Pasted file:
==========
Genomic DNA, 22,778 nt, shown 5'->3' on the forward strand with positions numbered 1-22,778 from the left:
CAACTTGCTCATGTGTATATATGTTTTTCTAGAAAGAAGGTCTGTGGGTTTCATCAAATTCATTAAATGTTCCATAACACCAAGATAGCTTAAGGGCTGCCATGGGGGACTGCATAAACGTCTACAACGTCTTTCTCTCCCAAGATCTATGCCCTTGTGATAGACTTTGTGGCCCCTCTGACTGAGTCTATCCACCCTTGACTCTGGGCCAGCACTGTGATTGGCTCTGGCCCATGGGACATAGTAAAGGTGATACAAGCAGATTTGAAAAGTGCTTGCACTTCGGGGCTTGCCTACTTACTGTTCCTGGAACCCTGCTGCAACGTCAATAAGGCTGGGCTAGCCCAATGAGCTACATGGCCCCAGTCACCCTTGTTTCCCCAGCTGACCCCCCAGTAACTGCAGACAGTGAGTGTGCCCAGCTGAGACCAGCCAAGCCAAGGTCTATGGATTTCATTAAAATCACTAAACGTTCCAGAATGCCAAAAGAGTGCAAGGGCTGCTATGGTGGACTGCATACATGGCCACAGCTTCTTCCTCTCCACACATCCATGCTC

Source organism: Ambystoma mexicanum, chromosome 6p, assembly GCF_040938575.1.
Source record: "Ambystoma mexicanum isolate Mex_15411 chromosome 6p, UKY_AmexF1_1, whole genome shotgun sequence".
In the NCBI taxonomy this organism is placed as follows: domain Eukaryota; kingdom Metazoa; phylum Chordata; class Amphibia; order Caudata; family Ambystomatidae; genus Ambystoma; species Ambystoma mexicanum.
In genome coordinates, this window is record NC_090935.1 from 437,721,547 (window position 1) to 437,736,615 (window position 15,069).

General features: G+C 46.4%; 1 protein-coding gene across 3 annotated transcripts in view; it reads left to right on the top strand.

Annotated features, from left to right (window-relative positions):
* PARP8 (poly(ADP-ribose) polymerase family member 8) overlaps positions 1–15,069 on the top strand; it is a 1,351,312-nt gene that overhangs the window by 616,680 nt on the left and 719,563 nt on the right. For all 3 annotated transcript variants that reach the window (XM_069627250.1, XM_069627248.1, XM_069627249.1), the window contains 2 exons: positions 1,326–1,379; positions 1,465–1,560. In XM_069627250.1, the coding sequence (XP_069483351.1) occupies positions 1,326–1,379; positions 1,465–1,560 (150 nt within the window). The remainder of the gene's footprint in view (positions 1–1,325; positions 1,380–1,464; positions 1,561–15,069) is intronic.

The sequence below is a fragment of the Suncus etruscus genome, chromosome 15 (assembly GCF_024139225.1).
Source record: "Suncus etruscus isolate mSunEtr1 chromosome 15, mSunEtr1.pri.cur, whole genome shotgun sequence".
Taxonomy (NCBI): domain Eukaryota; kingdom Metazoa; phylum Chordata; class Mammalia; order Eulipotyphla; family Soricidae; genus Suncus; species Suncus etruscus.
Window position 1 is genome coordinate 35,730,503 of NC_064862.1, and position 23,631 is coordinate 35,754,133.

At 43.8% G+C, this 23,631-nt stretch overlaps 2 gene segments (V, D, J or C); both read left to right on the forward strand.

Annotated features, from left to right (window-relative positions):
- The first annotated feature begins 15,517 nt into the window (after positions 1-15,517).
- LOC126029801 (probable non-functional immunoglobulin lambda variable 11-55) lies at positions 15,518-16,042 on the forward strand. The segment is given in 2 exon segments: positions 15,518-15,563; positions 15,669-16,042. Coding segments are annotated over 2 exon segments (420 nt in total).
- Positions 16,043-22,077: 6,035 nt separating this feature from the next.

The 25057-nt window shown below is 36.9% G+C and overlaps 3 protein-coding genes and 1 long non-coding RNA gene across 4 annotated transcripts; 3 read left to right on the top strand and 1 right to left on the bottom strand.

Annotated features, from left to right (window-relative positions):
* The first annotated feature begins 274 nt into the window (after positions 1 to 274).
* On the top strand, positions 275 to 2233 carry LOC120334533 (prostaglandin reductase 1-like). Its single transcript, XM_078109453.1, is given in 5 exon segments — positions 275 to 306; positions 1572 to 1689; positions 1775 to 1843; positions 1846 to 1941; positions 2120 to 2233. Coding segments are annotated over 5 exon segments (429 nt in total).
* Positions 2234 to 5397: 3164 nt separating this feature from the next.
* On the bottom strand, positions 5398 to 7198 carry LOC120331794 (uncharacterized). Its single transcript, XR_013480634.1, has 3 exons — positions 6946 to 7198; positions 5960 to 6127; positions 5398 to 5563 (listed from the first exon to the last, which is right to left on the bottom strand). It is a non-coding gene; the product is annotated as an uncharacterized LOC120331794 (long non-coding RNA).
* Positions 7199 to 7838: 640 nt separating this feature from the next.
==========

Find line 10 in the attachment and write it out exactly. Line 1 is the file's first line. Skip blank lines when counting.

The sequence below is a fragment of the Suncus etruscus genome, chromosome 15 (assembly GCF_024139225.1).